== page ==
Thanks for the replies! I fixed up the errors in my thread and added parentheses.
so I re-did the left for x<0
I got
f' = (-(x+h) + (x+h) - (-x+x))/h = (-x - h + x + h + x - x)/h = 2x/h but taking the limit as h->0 it is undefined
is it an algebraic error I am making?
also when I graph it out it only shows the right side / instead of V
I don't understand how I got the left derivative as -1 when there's nothing on the left
Homework Statement
f(x) = |x| + x
Does f'(0) exist? Does f'(x) exist for values of x other than 0?
This is from lang's a first course in calculus page 54 # 13
Homework Equations
lim (f(x+h) - f(x))/h
h->0
The Attempt at a Solution
So I'm not sure if I am doing this...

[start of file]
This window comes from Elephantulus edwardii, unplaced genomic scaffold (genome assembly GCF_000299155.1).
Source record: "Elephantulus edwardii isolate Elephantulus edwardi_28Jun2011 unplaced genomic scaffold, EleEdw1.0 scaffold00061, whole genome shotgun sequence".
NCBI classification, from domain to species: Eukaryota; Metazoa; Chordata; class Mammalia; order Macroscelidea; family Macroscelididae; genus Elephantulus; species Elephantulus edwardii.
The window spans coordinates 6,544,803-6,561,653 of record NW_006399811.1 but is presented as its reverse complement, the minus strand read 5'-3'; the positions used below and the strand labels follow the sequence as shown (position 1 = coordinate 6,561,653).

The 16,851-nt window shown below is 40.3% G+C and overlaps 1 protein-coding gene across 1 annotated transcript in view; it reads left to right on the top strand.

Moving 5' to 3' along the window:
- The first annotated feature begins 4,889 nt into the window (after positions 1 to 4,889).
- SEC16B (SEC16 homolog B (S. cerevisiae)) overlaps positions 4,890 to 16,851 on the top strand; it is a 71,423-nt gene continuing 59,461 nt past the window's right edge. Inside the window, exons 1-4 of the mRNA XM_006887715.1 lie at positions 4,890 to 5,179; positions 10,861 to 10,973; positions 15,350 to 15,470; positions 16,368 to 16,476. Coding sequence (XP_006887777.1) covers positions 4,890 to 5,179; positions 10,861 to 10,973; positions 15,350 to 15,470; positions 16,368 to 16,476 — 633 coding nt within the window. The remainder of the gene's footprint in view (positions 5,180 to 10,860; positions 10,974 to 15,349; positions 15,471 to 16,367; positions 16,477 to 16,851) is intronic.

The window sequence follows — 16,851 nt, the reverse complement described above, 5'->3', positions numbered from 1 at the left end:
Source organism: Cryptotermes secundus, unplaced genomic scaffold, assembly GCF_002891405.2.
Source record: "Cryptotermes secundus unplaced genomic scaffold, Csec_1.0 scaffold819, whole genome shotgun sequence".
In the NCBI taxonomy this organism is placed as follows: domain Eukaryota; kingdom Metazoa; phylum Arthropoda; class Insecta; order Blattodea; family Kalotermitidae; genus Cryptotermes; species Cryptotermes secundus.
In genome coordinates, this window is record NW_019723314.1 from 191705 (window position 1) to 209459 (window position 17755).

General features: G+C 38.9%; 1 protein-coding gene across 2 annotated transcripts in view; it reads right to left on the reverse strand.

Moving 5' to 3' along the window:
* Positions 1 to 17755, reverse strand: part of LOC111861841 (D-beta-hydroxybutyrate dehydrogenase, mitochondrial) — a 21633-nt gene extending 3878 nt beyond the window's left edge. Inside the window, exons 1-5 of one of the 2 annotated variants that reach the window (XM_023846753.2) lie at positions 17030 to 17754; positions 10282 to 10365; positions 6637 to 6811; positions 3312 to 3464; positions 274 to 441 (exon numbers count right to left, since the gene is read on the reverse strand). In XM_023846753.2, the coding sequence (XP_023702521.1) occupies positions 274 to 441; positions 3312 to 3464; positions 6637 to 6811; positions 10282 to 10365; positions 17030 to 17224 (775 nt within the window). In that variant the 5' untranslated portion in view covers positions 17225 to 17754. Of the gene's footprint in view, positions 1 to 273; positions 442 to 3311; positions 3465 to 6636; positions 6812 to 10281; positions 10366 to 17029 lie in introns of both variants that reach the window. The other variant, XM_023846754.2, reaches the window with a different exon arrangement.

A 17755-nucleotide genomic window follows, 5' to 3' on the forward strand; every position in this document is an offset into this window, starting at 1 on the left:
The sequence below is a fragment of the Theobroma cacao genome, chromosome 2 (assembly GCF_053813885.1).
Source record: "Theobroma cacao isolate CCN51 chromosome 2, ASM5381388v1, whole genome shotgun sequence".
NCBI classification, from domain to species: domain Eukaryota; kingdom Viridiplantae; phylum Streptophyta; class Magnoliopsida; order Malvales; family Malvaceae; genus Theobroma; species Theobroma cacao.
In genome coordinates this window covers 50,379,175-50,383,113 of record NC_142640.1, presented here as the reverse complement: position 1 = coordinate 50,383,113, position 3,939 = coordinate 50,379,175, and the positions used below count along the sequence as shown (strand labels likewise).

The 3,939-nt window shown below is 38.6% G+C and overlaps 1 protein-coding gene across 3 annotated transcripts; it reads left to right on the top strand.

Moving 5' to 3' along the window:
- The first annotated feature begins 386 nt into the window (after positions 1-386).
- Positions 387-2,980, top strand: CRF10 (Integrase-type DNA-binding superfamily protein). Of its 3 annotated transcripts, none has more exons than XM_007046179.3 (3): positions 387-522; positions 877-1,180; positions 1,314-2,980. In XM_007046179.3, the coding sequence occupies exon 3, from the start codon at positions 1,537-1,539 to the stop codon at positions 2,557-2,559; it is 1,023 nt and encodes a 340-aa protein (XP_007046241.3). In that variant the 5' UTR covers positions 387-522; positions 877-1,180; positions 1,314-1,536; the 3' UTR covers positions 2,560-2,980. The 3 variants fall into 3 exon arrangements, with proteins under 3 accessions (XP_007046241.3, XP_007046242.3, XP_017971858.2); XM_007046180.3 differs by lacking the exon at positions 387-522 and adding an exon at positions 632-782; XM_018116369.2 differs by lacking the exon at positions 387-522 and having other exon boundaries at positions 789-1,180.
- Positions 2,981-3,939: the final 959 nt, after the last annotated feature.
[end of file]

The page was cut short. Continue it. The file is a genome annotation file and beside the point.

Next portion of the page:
Would this be classified as a direct proof? I'm trying to learn proofs on my own so this is a little bit confusing to me. Thanks everyone for helping me out!
okay so here is what I'm doing right now
|x+y| >= |x| - |y|
with x = x + y - y
I got
|x + y| >= |x| + |y| - |y| - |y|
cancelling the |y|
|x + y| >= |x| + |y|
am I on the right track? :)
Thank you, I understand why x = x + y - y it is very obvious! I am confused because I have no idea what it has to do with the proof and where to apply it when proving that |x+y| >= |x| - |y|
I don't understand why I would write x + y ≥ x + y
how does the subtraction turn into addition? does this mean that x + y = |x| - |y|? I see that -(-x) = + x
but its |x| - |y| not |x| + |-y|
or is my thinking wrong?
Homework Statement
|x + y| ≥ |x| - |y| [Hint: write out x = x + y - y, and apply Theorem 3, together with the fact that |-y| = |y|]
Homework Equations
Theorem 3: |a + b| ≤ |a| + |b|
x = x + y - y
|-y| = |y|
The Attempt at a Solution
|x + y| ≥ |x| - |y|
x = x + y - y (don't know where to...
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